Before going further, I need to acknowledge that some fear can be a good thing. For example, I fear God, and revere Him above everything. I also fear, or respect, things like weapons, electricity, hazardous chemicals, lethal viruses, etc. Respecting them and following proper protocols keep people from harming themselves and others. For the purposes of this argument, I am addressing fear that is undesirable and destructive.

I’ve come to understand that no matter how hard I try to rid myself of it, fear will always accompany me as I walk through life. The struggle is to keep fear behind me. I have had moderate success over the years attempting to walk by faith and seeking to understand or learn more about the things I fear. However, each season of life I enter, as well as each time I have said, “yes,” to something God has asked me to do, a new set of unknowns lie in wait.

If unchecked, fear can grow like a weed, producing doubt and worry, which serve to choke out faith (see the parable of the sower in Luke 8:4-11). Maybe that is why the words, “fear not,” appear so many times in the Bible.

When I looked up some references to “fear” in my Bible, I noticed the disciples of Jesus also struggled with fear. On one occasion, in the midst of a raging storm Jesus said to them, “You of little faith, why are you so afraid” (Matthew 8:26; Mark 4:40). In another incident, Peter, wanting to imitate Jesus as he walked on the surface of angry waves, impulsively attempted to do so. He fell victim to fear and began to sink. After Jesus rescued Peter, he said to him, “You of little faith…why did you doubt?” (Matthew 14:31)

Jesus’ words remind us all of what can happen when shallow faith clashes with fear. If doubt could speak for itself, I believe it would say, “God does not really care about the concerns I face, and He really isn’t in control of the world he created either.” In the face of uncertainty, fear robs people of hope.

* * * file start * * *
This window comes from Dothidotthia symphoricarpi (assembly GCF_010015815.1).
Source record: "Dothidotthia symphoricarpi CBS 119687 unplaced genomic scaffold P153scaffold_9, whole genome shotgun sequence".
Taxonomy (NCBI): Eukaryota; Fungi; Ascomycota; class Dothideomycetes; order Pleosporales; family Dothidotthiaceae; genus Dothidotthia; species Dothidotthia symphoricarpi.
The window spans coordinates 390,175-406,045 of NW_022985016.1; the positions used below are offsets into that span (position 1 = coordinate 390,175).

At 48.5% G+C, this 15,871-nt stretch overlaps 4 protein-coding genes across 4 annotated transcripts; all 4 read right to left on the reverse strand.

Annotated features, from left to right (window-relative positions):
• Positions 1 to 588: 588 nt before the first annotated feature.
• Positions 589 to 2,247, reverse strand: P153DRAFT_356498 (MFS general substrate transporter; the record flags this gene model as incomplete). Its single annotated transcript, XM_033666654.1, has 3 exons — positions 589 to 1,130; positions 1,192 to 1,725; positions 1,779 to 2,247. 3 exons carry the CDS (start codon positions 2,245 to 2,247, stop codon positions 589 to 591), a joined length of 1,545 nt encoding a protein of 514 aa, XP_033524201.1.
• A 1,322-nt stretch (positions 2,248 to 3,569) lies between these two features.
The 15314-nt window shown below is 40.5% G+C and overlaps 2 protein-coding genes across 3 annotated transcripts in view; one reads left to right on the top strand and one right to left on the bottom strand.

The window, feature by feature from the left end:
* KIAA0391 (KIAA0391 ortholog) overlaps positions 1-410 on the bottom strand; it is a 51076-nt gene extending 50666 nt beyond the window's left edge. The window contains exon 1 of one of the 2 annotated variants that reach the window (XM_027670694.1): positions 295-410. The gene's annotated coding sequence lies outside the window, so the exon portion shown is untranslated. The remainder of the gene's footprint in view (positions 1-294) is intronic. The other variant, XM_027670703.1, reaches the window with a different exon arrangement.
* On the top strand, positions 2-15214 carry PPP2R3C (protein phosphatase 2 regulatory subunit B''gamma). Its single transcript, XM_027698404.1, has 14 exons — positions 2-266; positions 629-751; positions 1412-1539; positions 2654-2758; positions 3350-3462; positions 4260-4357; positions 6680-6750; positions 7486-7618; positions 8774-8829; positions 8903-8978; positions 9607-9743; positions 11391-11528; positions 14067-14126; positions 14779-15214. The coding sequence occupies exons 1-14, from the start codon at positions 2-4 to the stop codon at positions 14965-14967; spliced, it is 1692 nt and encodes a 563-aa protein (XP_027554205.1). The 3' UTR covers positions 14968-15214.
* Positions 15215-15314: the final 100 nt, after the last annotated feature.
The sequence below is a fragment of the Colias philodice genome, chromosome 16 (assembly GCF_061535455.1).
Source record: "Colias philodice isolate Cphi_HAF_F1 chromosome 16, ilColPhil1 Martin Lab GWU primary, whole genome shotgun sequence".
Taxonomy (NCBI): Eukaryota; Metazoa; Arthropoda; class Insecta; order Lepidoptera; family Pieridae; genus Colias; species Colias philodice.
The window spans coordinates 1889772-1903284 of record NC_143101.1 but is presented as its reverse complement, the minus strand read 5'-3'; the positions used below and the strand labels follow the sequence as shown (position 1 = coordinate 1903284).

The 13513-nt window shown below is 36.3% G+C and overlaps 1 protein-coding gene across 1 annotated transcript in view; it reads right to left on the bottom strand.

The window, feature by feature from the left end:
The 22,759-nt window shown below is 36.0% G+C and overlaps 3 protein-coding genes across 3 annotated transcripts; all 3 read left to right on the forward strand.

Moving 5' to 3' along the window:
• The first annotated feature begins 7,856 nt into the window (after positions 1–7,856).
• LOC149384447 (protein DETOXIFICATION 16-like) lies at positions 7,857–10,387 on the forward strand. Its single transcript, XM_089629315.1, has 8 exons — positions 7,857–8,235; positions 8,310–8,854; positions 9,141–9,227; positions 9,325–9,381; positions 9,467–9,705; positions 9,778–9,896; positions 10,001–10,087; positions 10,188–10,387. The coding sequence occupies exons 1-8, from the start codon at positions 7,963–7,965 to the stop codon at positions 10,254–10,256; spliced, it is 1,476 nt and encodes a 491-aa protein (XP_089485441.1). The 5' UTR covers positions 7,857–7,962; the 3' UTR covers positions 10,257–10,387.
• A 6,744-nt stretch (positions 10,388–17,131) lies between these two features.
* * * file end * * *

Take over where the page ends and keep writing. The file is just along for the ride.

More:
Conversely, holding on to faith cultivates hope. It embraces God and trusts him no matter what. It binds us to the belief that God indeed does care about every person’s concerns and is acutely aware of the trials they face.

Bill Gaultiere, on his website www.soulshepherding.org advises us to respond to fear the way that David, the psalmist did. David prayed and trusted in the Lord.

“When I am afraid I will trust in you. In God whose word I praise, in God I trust; I will not be afraid.” (Psalm 56:3-4)

IMG_0627It’s always good advice to read your Bible. It’s the living Word of God. It will speak to your heart.  I offer this advice to myself (and to Mom): hold fast and stand on promises you find in the Bible. Pray that God will strengthen your faith. The God of the Bible is alive and at work in the world today. He can, and will, deliver you in times of trouble or give you the strength to endure.

A singular thought has emerged from my pondering. If I am striving to become a person of unwavering faith, I must choose faith over fear—everyday. So don’t abandon your faith when you need it most, embrace it and squeeze it tighter than you ever have before.